MVP Pugh putting up career bests in Vallejo

11/26/2017 6:32 PM - Devo

Originally drafted by the New York Mets in the 15th round of the 2010 MLB June Amateur Draft from Sonoma State University, Tillman Pugh never really put it all together in his first three minor league seasons.

This isn’t out of the norm. When it comes to independent league success stories, there seems to be a pattern when players don’t quite fit the bill in their first MiLB go around. But a trip to the independent leagues provides a platform to get back to the basics and have these players put up the numbers they're capable of.

Pugh batted .225 in his first three years where he split time between the New York Mets and Chicago White Sox organizations. His first foray in the Independent leagues was a success. As an original member of the Vallejo Admirals, he put up the best numbers of his life; .303 average, .932 OBP and 11 home runs with 44 RBI, 77 runs scored, a and league best 43 stolen bases.

Fast-forward three seasons and those personal bests have now been surpassed by MVP results.

After a tough 2016 when he was released by the Schaumburg Boomers of the Frontier League, it was back to the drawing board. Being closer to home was the consistency he needed.

“I really enjoy familiarity and consistency and being close to home and friends and family made it an easy decision for me to return to the Admirals,” said Pugh. “Also, having a guy like PJ (Phillips) who I admire and trust already made this a no-brainer for me.”

2017 was the year Pugh finally put it all together. Not only was he recognized for his play on the field; 18 home runs, 58 RBI (top four in the league), 30 stolen bases and a 22-game hitting streak, he was acknowledged for his preparation and leadership.

“Tillman could have won the MVP for the man he is in the clubhouse as well, his preparation and leadership set the example for the team,” Admirals owner Kevin Reilly said in a news release. “It was no coincidence that the team’s fortunes improved as Tillman’s game warmed up.”

With the 2018 season just around the corner, there’s no word yet if Pugh will be signed by any MLB organization. Until then, there’s no doubt he’ll will continue to do whatever it takes to get to that next level.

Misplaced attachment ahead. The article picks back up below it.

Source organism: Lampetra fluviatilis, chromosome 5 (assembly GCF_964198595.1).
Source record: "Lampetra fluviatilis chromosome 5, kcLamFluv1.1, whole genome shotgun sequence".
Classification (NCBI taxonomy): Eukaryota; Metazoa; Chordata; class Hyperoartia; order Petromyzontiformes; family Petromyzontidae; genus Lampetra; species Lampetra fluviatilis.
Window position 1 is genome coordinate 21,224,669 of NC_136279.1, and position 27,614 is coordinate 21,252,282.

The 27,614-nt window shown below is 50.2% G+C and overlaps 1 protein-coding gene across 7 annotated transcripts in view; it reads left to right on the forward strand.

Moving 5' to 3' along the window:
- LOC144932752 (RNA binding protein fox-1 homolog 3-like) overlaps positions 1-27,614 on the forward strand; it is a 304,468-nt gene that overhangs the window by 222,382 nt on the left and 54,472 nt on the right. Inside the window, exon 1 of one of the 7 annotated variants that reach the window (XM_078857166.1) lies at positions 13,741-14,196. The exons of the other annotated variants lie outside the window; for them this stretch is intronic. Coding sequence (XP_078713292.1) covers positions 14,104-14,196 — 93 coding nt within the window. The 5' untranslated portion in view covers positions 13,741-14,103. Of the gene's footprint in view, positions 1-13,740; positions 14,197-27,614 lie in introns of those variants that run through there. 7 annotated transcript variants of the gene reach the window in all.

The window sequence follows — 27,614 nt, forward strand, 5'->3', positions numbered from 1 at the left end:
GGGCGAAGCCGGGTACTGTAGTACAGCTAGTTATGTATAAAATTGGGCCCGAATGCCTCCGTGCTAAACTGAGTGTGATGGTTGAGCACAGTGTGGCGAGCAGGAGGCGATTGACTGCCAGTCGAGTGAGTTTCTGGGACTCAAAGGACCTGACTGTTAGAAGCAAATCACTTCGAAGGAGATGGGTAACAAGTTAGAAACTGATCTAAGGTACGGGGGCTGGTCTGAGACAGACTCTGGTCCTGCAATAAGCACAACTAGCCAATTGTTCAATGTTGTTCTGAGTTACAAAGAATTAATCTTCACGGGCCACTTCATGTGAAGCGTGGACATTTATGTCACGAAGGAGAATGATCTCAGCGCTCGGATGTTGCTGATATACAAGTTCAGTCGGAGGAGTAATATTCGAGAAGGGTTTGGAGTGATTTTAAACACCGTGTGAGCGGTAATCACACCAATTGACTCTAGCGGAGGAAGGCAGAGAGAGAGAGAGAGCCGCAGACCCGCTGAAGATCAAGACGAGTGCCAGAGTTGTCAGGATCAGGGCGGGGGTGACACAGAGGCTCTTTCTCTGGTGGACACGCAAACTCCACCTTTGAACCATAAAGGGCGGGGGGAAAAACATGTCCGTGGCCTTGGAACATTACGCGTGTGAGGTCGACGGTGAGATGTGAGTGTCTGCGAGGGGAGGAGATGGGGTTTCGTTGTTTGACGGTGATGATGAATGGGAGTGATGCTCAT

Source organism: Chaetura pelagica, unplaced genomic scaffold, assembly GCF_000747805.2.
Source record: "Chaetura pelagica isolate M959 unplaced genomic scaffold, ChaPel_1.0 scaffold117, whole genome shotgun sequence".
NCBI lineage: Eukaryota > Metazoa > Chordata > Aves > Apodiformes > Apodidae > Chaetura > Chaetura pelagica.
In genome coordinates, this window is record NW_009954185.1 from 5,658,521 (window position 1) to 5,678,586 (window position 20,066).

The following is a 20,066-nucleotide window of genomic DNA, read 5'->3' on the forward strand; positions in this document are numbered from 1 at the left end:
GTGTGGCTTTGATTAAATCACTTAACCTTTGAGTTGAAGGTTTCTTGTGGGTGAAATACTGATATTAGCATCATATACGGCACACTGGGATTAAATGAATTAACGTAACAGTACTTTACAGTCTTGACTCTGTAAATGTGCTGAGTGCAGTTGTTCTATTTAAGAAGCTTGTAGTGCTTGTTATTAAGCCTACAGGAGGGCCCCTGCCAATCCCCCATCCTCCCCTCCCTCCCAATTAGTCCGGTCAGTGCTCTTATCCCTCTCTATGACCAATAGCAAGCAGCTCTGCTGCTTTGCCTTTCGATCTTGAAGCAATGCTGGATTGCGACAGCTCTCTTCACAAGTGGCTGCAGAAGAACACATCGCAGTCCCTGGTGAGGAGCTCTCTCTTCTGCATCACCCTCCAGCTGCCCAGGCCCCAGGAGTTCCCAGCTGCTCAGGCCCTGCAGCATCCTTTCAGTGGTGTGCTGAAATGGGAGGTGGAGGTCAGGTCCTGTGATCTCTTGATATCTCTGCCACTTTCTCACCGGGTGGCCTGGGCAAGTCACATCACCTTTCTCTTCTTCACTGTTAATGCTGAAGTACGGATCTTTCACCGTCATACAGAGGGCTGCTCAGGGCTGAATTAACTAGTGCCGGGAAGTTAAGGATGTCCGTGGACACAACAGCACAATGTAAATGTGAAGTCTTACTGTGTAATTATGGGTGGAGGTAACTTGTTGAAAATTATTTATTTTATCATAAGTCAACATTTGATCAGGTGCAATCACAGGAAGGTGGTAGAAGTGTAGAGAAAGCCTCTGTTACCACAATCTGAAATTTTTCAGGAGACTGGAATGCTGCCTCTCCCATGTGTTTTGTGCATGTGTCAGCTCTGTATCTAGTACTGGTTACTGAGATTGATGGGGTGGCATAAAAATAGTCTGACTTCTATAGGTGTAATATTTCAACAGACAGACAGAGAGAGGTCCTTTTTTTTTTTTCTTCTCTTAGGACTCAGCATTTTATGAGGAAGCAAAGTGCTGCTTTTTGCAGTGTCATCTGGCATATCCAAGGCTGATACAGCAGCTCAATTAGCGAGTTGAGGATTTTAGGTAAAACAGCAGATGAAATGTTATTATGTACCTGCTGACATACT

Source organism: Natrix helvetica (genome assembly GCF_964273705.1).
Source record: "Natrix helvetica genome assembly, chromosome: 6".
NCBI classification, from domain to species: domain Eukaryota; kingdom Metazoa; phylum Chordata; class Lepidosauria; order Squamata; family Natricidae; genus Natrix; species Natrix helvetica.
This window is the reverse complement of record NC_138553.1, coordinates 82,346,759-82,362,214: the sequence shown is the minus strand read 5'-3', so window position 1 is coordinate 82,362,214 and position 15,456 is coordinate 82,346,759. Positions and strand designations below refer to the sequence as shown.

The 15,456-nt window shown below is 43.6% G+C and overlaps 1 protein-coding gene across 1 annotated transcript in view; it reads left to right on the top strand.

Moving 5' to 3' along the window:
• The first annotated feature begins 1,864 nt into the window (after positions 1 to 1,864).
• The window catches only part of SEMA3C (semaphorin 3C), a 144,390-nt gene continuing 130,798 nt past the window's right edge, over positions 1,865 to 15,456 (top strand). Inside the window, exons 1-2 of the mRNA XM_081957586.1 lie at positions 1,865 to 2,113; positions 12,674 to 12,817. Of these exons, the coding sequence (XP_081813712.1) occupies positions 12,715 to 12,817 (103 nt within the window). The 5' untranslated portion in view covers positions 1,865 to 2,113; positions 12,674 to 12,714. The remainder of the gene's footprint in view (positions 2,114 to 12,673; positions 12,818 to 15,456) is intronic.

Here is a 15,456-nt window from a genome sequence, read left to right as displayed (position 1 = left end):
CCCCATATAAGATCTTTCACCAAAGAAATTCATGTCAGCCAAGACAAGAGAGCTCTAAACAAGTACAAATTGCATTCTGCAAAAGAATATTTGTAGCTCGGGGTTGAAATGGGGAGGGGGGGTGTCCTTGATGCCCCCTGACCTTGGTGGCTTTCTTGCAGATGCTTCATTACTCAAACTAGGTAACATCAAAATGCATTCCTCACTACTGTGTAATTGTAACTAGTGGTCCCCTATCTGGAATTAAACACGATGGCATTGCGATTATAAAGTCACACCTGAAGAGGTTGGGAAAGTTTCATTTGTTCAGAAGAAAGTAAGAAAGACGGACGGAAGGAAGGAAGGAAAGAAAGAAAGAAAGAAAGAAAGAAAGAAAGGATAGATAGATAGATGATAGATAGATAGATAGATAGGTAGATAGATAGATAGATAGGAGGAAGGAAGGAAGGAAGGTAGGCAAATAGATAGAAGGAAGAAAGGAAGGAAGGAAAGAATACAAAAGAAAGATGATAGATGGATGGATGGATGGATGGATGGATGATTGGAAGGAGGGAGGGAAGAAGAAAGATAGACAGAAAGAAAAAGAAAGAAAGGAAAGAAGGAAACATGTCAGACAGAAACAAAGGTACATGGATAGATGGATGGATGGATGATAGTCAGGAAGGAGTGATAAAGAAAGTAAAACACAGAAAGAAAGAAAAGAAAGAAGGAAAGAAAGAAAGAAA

Devon is the Founder and Executive Director of The GM's Perspective. He is a former professional baseball player with the River City Rascals & Gateway Grizzlies. Currently, Devon is a Community Manager at a financial institution in Northern Ontario Canada, and can be reached at You can follow The GM's Perspective on twitter Facebook, and Instagram.

Coming off a huge TKO, sky's the limit for Myles "Fury" Jury

11/19/2017 8:22 PM - Devo

Myles “Fury” Jury is ranked 14th in the world in the ridiculously talented riddled UFC Featherweight division. With nine fights under his belt in the UFC and 18 professional fights to his credit, Jury is only beginning to reach his peak.

Jury began his UFC journey on The Ultimate Fighter 13 but a torn ACL cost him over a year. He came back on TUF 15 where he earned a spot on the house en route to a first-round submission of Chris Saunders.

Since, Jury has seen the best the sport has to offer, but has also dealt with losses that could cripple careers. Jury has the mindset and fortitude to take what’s given to him and makes it better.

Coming off a huge first-round finish in his last fight in April at UFC 210, he steps back in the octagon December 30 to begin that trek to his first UFC title.

The GMs Perspective: Myles, been a long time since we last spoke! So let's get right to the point, December 30th you face off against Rick Glenn, the former World Series of Fighting Champion (WSOF) in Las Vegas at UFC 219 on a card featuring Dominick Cruz and Carlos Condit.